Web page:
|Bennink, M - MICHIGAN STATE UNIVERSITY|
|Ospina, M - MICHIGAN STATE UNIVERSITY|
Submitted to: HortScience
Publication Type: Abstract Only
Publication Acceptance Date: April 27, 1998
Publication Date: N/A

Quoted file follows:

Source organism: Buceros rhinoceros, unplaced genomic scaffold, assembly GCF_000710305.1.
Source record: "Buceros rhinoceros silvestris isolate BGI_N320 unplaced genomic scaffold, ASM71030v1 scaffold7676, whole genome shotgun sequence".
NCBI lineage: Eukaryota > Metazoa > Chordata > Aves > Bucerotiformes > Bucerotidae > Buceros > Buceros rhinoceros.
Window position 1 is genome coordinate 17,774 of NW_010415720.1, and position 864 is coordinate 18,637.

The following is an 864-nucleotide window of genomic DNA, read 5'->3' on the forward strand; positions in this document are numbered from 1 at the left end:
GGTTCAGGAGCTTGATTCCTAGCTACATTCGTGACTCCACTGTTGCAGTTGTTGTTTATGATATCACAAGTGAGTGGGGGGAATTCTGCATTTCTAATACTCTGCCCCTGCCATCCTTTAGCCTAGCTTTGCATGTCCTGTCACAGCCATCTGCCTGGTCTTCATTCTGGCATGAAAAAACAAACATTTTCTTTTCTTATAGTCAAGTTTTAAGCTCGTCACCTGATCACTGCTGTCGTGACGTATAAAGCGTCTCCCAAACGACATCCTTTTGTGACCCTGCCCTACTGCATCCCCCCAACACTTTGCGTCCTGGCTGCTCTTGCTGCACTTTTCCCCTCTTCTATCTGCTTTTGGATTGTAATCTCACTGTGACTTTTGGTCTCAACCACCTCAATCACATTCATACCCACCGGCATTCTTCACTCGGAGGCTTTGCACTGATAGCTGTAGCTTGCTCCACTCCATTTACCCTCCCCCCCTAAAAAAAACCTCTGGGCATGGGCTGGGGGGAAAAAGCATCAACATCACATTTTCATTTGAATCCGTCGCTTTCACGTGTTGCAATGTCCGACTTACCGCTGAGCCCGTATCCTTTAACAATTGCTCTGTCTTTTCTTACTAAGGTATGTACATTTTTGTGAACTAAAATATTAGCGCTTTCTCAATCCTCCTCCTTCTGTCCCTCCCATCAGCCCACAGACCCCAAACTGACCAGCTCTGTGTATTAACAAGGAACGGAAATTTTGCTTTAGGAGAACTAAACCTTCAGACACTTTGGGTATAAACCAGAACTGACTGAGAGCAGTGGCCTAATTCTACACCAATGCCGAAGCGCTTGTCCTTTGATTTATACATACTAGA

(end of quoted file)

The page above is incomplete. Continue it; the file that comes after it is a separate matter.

Technical Abstract: Undigested starch is a major contributor to gastrointestinal discomfort experienced from eating cooked dry beans (Phaseolus vulgaris L.). Plant breeders are interested in identifying genetic stocks of beans with highly digestible starch to use in food quality improvement programs. Before a selection program for starch digestibility can be initiated genetic variability must be ascertained. Breeding lines and cultivars from several dry bean market classes were evaluated for their starch digestibility using a laboratory procedure involving the determination of total dietary fiber with 3-enzymes. Grinding raw and cooked beans using a mill with the same size screen (either 40 or 60 mesh) resulted in larger particles in the raw than in the cooked bean sample and inflated the amount of indigestible starch in the raw bean samples. In an experiment in which cooked and raw beans were ground with different size sieves, we found that in order to obtain cooked and raw beans with comparable particle sizes (thus providing accuracy and reliability to indigestible starch determination), the cooked beans should be ground and sieved through a 40-mesh screen, and raw beans through a 60-mesh screen. Navy bean was the market class with the most digestible starch (10%). Black beans and kidney bean had the least digestible-starch >15%. Manteca, a Latin American market class with a pale yellow seed coat was similar in digestibility to navy beans. Although the evidence is anecdotal, Manteca beans are favored for their qualities of taste, texture, and good digestibility. The current research on indigestible starch appears to confirm the high digestibility, low flatulence attributes of Manteca bean.